The situation is no better when we are talking to ourselves. We'd never speak with a loved one that way.

Which is why I have simultaneously signed up for the 21-day Amygdala Whispering Challenge, also on Kindspring, like this one. Why I encourage all that negative self-talk with myself, I do not know.

I talk badly to myself, and then I absorb that badness and make it my own. 

Being mindful in conversation means listening, without judging, or jumping to conclusions or making assumptions of any kind. Or criticising. 

It means listening, without feeling the crazy urge to see, just for a teensy-weensy second, who else is online at the moment and to see if they've pinged you.

It means looking at the person as they speak. Maintaining eye contact, without fidgeting or squirming. 

Interruptions are a strict no-no. Not for the sake of offering advice, not for the sake of pointing out wrong behaviour. Not even for the sake of asking questions.

When it is our turn to speak, we must speak slowly and kindly, and pause, giving others time to collect their thoughts. Not rush to speak as soon as someone has finished.

Being mindful in conversation is about making the other person feel as if his/her words and thoughts matter to you. That they are significant in your life.

Whether it is a family member, a friend, a colleague, or even a stranger on the daily commute who wants to vent.

Wednesday, September 09, 2015

Find magic in the mundane: Day 7: Mindfulness Challenge


Roald Dahl, one of my favourite authors said it best: 

Those who don't believe in magic will never find it.

He ought to know what he was talking about. He had a lot of magic in his books. 

Not the kind that you might find at Hogwarts, no way.

Dahl had the unique ability to make the most mundane incident appear magical, as if you were reading it for the first time. 
It had never happened before. 
Not to anyone.
Not before. 
Not since.

Magic like that you can always find in books.
And in the movies.

But magic, of a different kind, is also to be found in the mundane, if you only look for it.

Or create it, if it isn't there.

The ordinary can be home to magic.

We are all carriers of magic, and wonder.

If we only choose to see it.

Poet WB Yeats once said: 

The world is full of magical things, patiently waiting for our senses to grow sharper.

The ordinary, monotonous tasks we do.
Through the days

The laundry, the cooking, the dish washing, the sweeping, the dusting, the floor mopping, the lawn mowing, the driving.

They can all be imbued with magic.

If you remind yourself of the loved ones you are doing them for.

Our forefathers would see magic in the appliances that we see as necessities.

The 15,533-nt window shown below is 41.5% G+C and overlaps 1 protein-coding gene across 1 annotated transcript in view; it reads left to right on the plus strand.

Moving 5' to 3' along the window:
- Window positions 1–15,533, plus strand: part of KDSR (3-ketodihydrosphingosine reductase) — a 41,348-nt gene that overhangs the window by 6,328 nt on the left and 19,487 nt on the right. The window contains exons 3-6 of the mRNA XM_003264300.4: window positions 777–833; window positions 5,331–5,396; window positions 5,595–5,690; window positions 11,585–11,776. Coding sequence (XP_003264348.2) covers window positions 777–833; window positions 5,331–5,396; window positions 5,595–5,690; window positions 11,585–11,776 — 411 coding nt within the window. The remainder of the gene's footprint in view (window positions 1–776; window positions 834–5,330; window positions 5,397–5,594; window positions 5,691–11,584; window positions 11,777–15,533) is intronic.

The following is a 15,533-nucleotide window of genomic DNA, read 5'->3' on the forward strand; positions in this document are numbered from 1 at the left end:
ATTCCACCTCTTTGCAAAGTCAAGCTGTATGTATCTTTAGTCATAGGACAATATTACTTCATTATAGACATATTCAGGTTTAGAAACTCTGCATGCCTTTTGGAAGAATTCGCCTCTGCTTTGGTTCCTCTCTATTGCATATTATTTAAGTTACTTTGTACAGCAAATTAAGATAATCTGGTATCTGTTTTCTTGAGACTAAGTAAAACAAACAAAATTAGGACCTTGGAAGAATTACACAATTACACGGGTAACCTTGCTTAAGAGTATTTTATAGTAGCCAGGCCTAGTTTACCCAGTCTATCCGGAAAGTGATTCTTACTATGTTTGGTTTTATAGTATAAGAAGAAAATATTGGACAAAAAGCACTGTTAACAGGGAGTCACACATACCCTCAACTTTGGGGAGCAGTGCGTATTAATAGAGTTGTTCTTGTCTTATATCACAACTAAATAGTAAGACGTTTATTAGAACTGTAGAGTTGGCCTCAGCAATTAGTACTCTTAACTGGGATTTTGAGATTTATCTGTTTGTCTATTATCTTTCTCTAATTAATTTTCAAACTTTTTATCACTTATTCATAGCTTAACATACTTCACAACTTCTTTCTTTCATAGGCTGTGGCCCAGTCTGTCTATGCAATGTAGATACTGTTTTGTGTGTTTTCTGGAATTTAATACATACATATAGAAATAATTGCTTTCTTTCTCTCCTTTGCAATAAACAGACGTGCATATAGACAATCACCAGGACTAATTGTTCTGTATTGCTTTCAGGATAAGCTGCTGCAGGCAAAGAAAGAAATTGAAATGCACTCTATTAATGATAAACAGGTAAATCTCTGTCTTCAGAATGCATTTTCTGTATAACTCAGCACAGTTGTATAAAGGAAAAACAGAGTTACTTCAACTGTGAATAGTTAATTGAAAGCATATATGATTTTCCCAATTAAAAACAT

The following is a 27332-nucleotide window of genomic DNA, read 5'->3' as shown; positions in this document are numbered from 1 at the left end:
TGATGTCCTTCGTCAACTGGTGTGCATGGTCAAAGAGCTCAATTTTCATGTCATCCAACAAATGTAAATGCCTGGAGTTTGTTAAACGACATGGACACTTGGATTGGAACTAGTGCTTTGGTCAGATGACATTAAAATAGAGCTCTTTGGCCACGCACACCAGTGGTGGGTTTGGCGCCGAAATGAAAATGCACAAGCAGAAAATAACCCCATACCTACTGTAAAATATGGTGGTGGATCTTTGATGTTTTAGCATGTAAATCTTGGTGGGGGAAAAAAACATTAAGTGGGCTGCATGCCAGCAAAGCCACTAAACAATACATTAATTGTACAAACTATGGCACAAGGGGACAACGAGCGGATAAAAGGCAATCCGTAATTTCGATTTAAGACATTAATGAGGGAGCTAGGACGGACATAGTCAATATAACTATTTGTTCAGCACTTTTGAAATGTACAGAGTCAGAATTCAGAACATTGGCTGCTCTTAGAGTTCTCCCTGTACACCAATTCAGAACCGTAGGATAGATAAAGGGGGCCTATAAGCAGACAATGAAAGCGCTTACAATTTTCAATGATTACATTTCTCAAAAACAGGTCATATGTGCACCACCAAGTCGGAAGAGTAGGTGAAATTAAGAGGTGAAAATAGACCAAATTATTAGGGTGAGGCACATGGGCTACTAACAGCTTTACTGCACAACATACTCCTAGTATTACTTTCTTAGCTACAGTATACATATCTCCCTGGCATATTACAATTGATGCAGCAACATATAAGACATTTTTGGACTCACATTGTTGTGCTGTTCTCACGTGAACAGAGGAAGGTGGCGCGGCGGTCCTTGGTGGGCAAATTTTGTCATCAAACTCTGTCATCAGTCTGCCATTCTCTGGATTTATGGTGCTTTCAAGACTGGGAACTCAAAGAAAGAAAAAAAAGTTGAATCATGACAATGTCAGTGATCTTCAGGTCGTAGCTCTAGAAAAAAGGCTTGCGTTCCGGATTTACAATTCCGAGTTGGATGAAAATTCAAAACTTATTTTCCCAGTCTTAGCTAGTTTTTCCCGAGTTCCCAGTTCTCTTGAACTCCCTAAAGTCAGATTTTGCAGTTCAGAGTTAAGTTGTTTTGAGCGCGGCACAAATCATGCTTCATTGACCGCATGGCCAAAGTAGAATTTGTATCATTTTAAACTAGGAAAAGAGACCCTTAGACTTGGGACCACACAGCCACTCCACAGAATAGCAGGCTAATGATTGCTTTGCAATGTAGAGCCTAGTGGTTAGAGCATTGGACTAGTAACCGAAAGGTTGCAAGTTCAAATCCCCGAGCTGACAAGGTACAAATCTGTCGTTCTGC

Their lives were filled with drudgery and monotony, consumed by backbreaking physical labour.

The tedium of walking long distances to fetch water. 

With no warm water in the winter, no cool water in the summer, no refrigerators, no ACs, no cars, no televisions, no computers, no smartphones, no Internet.

They'd laugh and phooey in our faces if we tried to mope about the commonplaceness and the banality of our lives.

For once, let's look at ourselves through the eyes of someone who has less than we do.

Gratitude is a magical experience.

In case you want to know, Kindspring helps me find magic in the mundane.

Tuesday, September 08, 2015

Pay attention to Passive Moments: Day 6: Mindfulness Challenge


Boredom is a universal disease. One that eats away at our joy and peace of mind.

Curiously, the more options we have for entertaining themselves the more likely we are to feel bored. On TV, we've all experienced the 100s-of-channels-and-nothing-worth-watching phenomenon.

Who can keep tabs on how many glorious hours we fritter away, second by second, minute by minute, too lethargic to save them?

To counter the boredom or the frustration that we sometimes face, we turn to the TV, or to our smartphones. But after an hour of crushing candy, would you say the saga of your life is any better than it was?

At the traffic signal, waiting for the light to turn green; at the grocery store, waiting for our turn at the payment counter; waiting in the doctor's room for our turn, waiting for the bus or the train or our flight. Bored out of our wits at a dull presentation.

We all face these moments.

Now picture this: What if you made a conscious effort to reclaim those boring moments?

What if you sought to rescue them from themselves? 

It's easy.

There's no dearth of what you can do to save these passive moments from just passing by. 

I always read, whenever I find myself alone with time on hand.

I also pray for people I see on the road. You never know the tough burdens some of our fellow beings must be carrying. Our prayers could lift them up, and work wonders for ourselves too.

I know someone who would keenly observe other people when she was bored, imagining that if those people were ever suspects in a murder trial, then she would be able to provide crucial details to the police, and come up with impressive deductions, that would enable the police to solve the case and win her a Teen Sensation award.

(Okay, that was me after reading Sherlock Holmes).

Another friend of mine used to imagine that beneath their ordinary faces and bodies, most people we saw on the street were actually aliens, and would soon start sprouting tentacles or spew out gooey fluids, or do one of the many distasteful things that are so popular with extra-terrestrials. 

(Okay, that too was me after watching the Men in Black series of films).

You see how easy it is?

Scott Adams started doodling during presentations, and that is how we have Dilbert to entertain and lift us out of the morass of corporate life today. What if instead of doodling to pass the time, he'd chosen to doze instead?

Living mindfully demands that we save these passive moments from extinction. That's how we can live life to the fullest.

For those who came in late, I'm still taking the 21-day Mindfulness Challenge, organised by Kindspring and having a grand time too.